Tax News & Views ERC Audits Go First Roundup

January 26, 2023

Programming note: Tomorrow we will introduce a regular roundup of state and local developments. We will post this on Friday afternoons throughout the spring state legislative season, highlighting legislative and other news in the SALT world. After all, most of us live or work in a state!


Heavy Scrutiny of Credit Claims Expected After IRS Funding Boost - Lauren Loricchio, Tax Notes ($):

With the IRS receiving roughly $80 billion in additional funding from the Inflation Reduction Act (IRA, P.L. 117-169) to spend through fiscal 2031, “expect a lot of audits with the credits that are out there right now,” Stephen J. Turanchik of Paul Hastings LLP said January 24 at the University of Southern California Gould School of Law Tax Institute.

“There’s a lot of fraud out there and we’re going to see it as more and more credits are claimed,” according to Turanchik, a former attorney with the Justice Department tax division. The IRS will receive $45.6 billion that is dedicated for enforcement from the IRA. 

Neb. Gov. Calls For Income Tax Cuts, Property Tax Relief - Michael Nunes, Law360 Tax Authority ($):

Republican Gov. Jim Pillen called on lawmakers to lower property taxes in the state and recommended cutting the state's top income tax rates for individuals and corporations to 5.84% in 2023 and 2024, with further reductions taking the rate to 3.99% by 2027. The top rates are currently set at 6.64% for individuals and 7.25% for corporations in 2023.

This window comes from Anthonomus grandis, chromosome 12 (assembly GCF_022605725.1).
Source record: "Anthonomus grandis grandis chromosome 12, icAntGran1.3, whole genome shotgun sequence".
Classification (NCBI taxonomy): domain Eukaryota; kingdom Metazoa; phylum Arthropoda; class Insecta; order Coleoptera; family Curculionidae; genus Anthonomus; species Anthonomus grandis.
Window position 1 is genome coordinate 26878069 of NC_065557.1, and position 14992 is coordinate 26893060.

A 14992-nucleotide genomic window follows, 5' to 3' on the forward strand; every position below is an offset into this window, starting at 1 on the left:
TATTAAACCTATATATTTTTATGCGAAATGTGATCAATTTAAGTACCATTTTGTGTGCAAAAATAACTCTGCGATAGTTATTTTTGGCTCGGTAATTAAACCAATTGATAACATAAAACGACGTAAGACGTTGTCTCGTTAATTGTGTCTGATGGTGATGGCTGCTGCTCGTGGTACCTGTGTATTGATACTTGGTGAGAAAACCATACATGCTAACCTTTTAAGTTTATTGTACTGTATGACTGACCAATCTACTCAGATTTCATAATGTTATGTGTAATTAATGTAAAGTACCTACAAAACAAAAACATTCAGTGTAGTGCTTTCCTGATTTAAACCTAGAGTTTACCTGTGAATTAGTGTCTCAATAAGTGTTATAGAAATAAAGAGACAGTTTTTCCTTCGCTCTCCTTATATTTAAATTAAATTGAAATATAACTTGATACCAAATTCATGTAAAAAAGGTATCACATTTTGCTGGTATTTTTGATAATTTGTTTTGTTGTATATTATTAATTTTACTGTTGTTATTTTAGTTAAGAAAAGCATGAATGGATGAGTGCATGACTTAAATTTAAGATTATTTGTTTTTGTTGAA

Last year, the state enacted a law lowering the top individual income tax rate from 6.84% to 6.64% in 2023 and 6.44% in 2024, and the corporate rate from 7.5% to 7.25% in 2023 and 6.5% in 2024. Both rates are set to decrease to 5.84% by 2027.


Who Goes First on Your Joint Tax Return? Probably Not the Woman - Richard Rubin, Wall Street Journal.

According to a first-of-its-kind assessment from researchers from the U.S. Treasury Department and the University of Michigan, men’s names were listed first on 88% of joint returns filed by opposite-sex married couples in 2020. That figure has trickled down a little since 1996, when nearly all returns—97%—listed the man’s name first.


There is now someone in America with the actual title of Second Gentleman. That is Douglas Emhoff, a lawyer who is married to Vice President Kamala Harris, and who slowed his career down after her election. Yet on their tax return, the Second Gentleman is Number One, while Ms. Harris is effectively Vice Taxpayer. (The vice president’s office didn’t respond to a request for comment.)

If taxpayers heed the advice of the IRS, the "ladies not first" rule will only erode via time, death, and divorce: "The Internal Revenue Service instructions for Form 1040 include a tip for taxpayers: If you are filing a joint return with the same spouse as last year, put your names and Social Security numbers in the same order as last year." Also bonus points for describing IRS return processing operations as a "labyrinth of sadness."


Democratic Congressional Leaders Pour Cold Water on Enacting ‘Fair Tax’ - Jay Heflin, Eide Bailly:

The House is expected to vote on legislation that would impose a national sales tax on the use or consumption of taxable property or services in the U.S. The levy would replace the current tax system.

House Republican leaders have yet to announce when a vote will occur on the legislation. If a vote occurs, it is not clear if the bill will pass the chamber unless House Speaker Kevin McCarthy (R-Calif.) pushes his caucus to support it.